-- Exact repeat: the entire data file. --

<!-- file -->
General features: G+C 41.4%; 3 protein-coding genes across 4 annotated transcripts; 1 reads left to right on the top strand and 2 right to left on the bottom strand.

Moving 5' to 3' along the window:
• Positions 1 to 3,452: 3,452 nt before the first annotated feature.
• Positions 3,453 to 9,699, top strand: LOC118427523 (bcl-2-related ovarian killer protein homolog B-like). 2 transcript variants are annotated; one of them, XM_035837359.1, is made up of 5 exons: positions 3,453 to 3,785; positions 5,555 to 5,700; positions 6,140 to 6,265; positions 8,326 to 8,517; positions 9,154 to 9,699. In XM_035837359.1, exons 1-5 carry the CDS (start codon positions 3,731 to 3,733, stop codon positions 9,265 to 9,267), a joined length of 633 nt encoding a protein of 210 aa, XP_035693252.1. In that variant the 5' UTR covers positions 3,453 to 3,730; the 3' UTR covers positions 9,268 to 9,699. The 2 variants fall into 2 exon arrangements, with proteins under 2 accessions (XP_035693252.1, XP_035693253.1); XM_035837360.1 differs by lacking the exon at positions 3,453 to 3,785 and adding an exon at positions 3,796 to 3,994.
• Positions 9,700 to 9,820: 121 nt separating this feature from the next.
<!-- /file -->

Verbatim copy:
General features: G+C 41.4%; 3 protein-coding genes across 4 annotated transcripts; 1 reads left to right on the top strand and 2 right to left on the bottom strand.

Moving 5' to 3' along the window:
• Positions 1 to 3,452: 3,452 nt before the first annotated feature.
• Positions 3,453 to 9,699, top strand: LOC118427523 (bcl-2-related ovarian killer protein homolog B-like). 2 transcript variants are annotated; one of them, XM_035837359.1, is made up of 5 exons: positions 3,453 to 3,785; positions 5,555 to 5,700; positions 6,140 to 6,265; positions 8,326 to 8,517; positions 9,154 to 9,699. In XM_035837359.1, exons 1-5 carry the CDS (start codon positions 3,731 to 3,733, stop codon positions 9,265 to 9,267), a joined length of 633 nt encoding a protein of 210 aa, XP_035693252.1. In that variant the 5' UTR covers positions 3,453 to 3,730; the 3' UTR covers positions 9,268 to 9,699. The 2 variants fall into 2 exon arrangements, with proteins under 2 accessions (XP_035693252.1, XP_035693253.1); XM_035837360.1 differs by lacking the exon at positions 3,453 to 3,785 and adding an exon at positions 3,796 to 3,994.
• Positions 9,700 to 9,820: 121 nt separating this feature from the next.